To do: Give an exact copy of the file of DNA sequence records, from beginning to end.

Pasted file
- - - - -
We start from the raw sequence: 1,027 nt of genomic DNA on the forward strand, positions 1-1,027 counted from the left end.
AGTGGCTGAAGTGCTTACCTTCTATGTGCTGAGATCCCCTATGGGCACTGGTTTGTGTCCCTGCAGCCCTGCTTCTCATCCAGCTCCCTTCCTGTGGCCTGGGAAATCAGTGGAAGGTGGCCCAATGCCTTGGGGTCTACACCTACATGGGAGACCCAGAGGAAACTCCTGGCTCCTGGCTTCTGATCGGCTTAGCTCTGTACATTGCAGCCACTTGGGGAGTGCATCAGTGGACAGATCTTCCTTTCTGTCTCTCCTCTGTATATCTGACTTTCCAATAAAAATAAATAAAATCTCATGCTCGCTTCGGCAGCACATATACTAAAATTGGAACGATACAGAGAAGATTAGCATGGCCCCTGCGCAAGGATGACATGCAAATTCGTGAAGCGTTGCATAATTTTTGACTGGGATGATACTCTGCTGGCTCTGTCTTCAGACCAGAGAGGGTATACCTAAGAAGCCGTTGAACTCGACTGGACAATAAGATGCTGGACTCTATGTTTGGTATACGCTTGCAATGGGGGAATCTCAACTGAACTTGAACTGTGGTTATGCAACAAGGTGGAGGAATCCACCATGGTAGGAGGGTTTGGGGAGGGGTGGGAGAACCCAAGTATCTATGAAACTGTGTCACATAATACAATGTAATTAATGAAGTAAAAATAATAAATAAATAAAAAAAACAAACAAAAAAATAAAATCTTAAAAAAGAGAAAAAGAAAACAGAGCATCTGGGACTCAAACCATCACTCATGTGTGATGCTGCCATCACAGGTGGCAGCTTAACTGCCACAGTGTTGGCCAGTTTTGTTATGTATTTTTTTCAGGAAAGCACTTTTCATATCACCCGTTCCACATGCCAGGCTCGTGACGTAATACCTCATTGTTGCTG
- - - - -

We start from the raw sequence: 1,027 nt of genomic DNA on the forward strand, positions 1-1,027 counted from the left end.
AGTGGCTGAAGTGCTTACCTTCTATGTGCTGAGATCCCCTATGGGCACTGGTTTGTGTCCCTGCAGCCCTGCTTCTCATCCAGCTCCCTTCCTGTGGCCTGGGAAATCAGTGGAAGGTGGCCCAATGCCTTGGGGTCTACACCTACATGGGAGACCCAGAGGAAACTCCTGGCTCCTGGCTTCTGATCGGCTTAGCTCTGTACATTGCAGCCACTTGGGGAGTGCATCAGTGGACAGATCTTCCTTTCTGTCTCTCCTCTGTATATCTGACTTTCCAATAAAAATAAATAAAATCTCATGCTCGCTTCGGCAGCACATATACTAAAATTGGAACGATACAGAGAAGATTAGCATGGCCCCTGCGCAAGGATGACATGCAAATTCGTGAAGCGTTGCATAATTTTTGACTGGGATGATACTCTGCTGGCTCTGTCTTCAGACCAGAGAGGGTATACCTAAGAAGCCGTTGAACTCGACTGGACAATAAGATGCTGGACTCTATGTTTGGTATACGCTTGCAATGGGGGAATCTCAACTGAACTTGAACTGTGGTTATGCAACAAGGTGGAGGAATCCACCATGGTAGGAGGGTTTGGGGAGGGGTGGGAGAACCCAAGTATCTATGAAACTGTGTCACATAATACAATGTAATTAATGAAGTAAAAATAATAAATAAATAAAAAAAACAAACAAAAAAATAAAATCTTAAAAAAGAGAAAAAGAAAACAGAGCATCTGGGACTCAAACCATCACTCATGTGTGATGCTGCCATCACAGGTGGCAGCTTAACTGCCACAGTGTTGGCCAGTTTTGTTATGTATTTTTTTCAGGAAAGCACTTTTCATATCACCCGTTCCACATGCCAGGCTCGTGACGTAATACCTCATTGTTGCTG